Popeye Doyle sez: "We better enjoy this Hollywood Renaissance thing while we can, Cloudy -- it ain't gonna last."

Yes, certain artsy, downbeat, auterist films continue to be made into the late 1970s and early 1980s: The Deer Hunter, Coming Home (both 1978), Apocalypse Now, Being There (both 1979), Raging Bull, Reds (1981), and even First Blood (1982).

But despite all these promising late entries, there's no denying the implications of 1975's Jaws, "a social, industrial, and cultural phenomenon of the first order, a cinematic idea and cultural commodity whose time had come" (Schatz p. 26). Jaws is extremely well-made entertainment by super-genius director Steven Spielberg -- it's a totally badass movie, even according to Mark Kermode. Furthermore, it establishes the broad template for all subsequent blockbusters via its postmodern genre-mixology:
Jaws was essentially an action film and a thriller, though it effectively melded various genres and story types. It tapped into the monster movie tradition with a revenge-of-nature subtext (like King Kong, The Birds, et. al.), and in the film's latter stages the shark begins to take on supernatural, even Satanic, qualities a la Rosemary's Baby and The Exorcist. And, given the fact that the initial victims are women and children, Jaws also had ties to the high-gore "slasher" film, which had been given considerable impetus a year earlier by The Texas Chainsaw Massacre. (Schatz p. 25)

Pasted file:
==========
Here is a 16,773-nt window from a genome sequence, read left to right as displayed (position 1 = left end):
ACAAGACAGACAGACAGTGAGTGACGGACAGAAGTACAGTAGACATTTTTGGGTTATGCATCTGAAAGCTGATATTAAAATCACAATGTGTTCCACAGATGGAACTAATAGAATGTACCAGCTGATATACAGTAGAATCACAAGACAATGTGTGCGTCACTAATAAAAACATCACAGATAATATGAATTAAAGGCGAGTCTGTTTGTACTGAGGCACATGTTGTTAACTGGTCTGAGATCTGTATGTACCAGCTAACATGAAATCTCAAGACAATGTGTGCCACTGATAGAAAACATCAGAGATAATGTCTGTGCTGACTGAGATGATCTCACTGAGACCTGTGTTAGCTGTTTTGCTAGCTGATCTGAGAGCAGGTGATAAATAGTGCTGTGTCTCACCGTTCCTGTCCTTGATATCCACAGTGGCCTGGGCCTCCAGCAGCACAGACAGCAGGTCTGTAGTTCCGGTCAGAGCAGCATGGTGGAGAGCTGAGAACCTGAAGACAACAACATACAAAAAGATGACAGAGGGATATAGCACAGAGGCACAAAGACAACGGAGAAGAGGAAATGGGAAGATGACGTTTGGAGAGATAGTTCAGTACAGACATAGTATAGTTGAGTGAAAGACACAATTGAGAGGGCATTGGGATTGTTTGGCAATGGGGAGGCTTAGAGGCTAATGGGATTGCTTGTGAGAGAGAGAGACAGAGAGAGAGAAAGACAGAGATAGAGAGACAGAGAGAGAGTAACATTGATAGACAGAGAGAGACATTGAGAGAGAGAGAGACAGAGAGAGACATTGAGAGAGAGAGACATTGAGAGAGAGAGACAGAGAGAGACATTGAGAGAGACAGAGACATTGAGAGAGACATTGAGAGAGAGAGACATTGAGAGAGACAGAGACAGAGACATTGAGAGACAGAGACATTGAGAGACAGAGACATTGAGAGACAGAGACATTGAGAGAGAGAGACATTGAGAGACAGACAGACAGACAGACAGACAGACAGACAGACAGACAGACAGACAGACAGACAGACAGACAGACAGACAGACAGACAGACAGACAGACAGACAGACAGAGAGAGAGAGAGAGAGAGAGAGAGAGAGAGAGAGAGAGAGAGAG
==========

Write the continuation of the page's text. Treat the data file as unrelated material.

Genre-wise, then, the post-1975 blockbuster is nearly always an action-adventure film, even when hybridized with or superficially "skinned" to resemble another genre. Usually set "in the romantic past or in an inhospitable place in the present," the action-adventure typically features "a propensity for spectacular physical action, a narrative structure involving fights, chases and explosions, and in addition to the deployment of state-of-the-art special effects, an emphasis in performance on athletic feats and stunts." As Steve Neale, quoting Michael Nerlich, writes:
the ideology of adventure in its modern sense -- its association with the active seeking out of such events -- was developed in conjunction firstly with the medieval cult of the courtly knight, secondly with merchant adventuring (and state-sponsored piracy) in the early modern period, and thirdly with the spread of empire during the course of the nineteenth century. Hence its links with colonialism, imperialism and racism, as well as with traditional ideals of masculinity, run very deep.††